I've sort of lost track of the release dates on Alabaster: The Good, the Bad, and the Bird. But I think #4 shows up in comics shops early in March. I think. It's odd that I have never seen an issue of Alabaster, or one of the collected hardbacks, in a comic store. You'd think Newbury Comics would carry it, but, if so, I've never seen it there. Then again, Newbury Comics seems to carry very, very little from Dark Horse. But yes, watch for the fourth issue. Soon. The months have flown by.
I'm coming to terms with the likelihood that it's going to be a while before we return to the South. At least another year or two, maybe longer. Money is a major consideration. It cost us over six thousand dollars to move up here back in 2008. And then there's the ugly turn that politics has taken in Alabama just since we were last there in 2014. And then there's the fact that the Next New Novel will be set in South County, on or near Moonstone Beach. My reaction to this change of plans is surprising me, in that I seem to be more or less at peace with it. I believe, more and more, that a great deal of my inability to cope with the cold weather the past few years stemmed from how messed up the gabapentin had me. It was clearly increasing my depression.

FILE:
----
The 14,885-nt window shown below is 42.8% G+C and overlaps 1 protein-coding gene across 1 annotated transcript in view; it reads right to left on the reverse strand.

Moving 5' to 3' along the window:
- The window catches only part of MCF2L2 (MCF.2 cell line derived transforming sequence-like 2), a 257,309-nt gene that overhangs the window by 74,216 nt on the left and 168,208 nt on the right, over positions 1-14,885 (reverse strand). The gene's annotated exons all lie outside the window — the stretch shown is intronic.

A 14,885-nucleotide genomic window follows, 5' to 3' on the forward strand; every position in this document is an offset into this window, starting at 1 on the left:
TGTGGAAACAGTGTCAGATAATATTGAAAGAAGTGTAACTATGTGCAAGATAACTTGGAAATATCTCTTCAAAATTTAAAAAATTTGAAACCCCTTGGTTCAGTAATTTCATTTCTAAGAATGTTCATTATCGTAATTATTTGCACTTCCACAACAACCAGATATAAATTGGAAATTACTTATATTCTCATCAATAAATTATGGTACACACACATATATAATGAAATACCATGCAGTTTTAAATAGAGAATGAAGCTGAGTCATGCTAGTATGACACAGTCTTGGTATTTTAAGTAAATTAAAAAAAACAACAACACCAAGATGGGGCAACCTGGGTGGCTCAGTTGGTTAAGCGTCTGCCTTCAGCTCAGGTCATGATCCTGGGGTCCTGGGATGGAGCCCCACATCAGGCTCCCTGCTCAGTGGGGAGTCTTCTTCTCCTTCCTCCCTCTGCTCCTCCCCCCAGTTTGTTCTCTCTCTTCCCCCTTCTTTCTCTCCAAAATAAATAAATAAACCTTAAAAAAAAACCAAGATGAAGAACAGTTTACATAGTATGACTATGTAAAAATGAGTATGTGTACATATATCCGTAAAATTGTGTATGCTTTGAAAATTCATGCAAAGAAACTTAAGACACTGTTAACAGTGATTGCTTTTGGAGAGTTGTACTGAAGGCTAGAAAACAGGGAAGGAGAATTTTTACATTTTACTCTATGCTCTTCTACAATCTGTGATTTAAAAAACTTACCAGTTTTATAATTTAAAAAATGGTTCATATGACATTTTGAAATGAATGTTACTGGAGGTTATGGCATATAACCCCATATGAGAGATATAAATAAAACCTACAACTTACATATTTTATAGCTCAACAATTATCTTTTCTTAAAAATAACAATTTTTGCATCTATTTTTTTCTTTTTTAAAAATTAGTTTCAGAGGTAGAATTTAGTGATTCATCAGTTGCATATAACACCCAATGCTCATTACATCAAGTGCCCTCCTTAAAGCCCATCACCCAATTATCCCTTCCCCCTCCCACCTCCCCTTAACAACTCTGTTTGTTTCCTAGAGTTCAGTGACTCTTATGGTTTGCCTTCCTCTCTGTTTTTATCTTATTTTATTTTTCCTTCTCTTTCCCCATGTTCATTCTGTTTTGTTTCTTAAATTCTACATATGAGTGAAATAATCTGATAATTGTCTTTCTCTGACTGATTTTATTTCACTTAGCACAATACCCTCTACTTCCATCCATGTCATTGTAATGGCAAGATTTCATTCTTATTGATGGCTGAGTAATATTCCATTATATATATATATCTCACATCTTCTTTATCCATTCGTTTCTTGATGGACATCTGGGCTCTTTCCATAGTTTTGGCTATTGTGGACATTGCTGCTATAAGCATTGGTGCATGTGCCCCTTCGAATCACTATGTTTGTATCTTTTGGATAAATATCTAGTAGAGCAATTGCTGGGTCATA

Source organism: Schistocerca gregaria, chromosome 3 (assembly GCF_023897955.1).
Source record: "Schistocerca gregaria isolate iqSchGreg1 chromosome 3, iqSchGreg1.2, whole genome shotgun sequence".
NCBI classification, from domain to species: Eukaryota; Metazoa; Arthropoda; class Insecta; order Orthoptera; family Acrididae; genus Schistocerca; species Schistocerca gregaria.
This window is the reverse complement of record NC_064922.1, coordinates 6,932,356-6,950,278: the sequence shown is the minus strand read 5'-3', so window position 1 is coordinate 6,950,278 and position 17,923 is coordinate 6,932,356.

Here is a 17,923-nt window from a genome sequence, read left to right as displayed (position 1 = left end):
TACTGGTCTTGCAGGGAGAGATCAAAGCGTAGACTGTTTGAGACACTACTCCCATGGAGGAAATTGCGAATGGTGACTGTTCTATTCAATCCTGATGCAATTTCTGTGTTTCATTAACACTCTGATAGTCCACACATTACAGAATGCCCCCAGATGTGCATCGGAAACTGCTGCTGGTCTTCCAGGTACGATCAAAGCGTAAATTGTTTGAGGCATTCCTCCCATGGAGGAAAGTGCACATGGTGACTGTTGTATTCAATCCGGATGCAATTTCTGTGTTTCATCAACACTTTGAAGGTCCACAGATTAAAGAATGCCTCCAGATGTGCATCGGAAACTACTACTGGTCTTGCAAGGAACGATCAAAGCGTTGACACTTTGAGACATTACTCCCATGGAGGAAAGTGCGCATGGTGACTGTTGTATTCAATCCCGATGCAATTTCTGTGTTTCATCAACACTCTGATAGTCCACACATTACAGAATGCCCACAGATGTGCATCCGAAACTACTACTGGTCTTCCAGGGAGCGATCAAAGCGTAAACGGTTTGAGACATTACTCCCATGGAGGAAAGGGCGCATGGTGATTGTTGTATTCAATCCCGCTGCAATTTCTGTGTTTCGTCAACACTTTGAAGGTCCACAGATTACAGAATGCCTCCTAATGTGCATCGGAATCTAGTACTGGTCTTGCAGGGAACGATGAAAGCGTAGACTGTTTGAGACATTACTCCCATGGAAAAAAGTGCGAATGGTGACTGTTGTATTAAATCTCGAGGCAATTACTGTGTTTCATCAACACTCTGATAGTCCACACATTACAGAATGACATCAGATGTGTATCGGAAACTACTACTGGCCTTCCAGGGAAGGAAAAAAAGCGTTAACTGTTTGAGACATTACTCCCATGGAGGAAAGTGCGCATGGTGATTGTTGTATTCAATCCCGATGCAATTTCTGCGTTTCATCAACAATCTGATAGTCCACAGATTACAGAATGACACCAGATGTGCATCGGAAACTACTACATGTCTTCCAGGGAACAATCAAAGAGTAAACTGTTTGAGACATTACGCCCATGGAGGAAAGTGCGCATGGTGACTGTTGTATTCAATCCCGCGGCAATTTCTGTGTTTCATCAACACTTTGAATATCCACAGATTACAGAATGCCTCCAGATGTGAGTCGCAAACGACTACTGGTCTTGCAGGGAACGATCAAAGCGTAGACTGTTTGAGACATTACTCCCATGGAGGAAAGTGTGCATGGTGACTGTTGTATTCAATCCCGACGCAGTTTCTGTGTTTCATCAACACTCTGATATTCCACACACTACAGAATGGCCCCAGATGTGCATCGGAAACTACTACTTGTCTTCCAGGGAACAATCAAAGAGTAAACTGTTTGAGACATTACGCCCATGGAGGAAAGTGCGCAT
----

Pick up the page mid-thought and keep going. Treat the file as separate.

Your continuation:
Last night, we watched Fred Zinnemann's Julia (1977), which, oddly, I'd never seen. It's really an excellent film and includes the first screen appearance of Meryl Streep. There was a time that Jane Fonda really was a fine actress, though she's outshone here by her supporting cast, Vanessa Redgrave and Jason Robards (who plays Dashiell Hammett).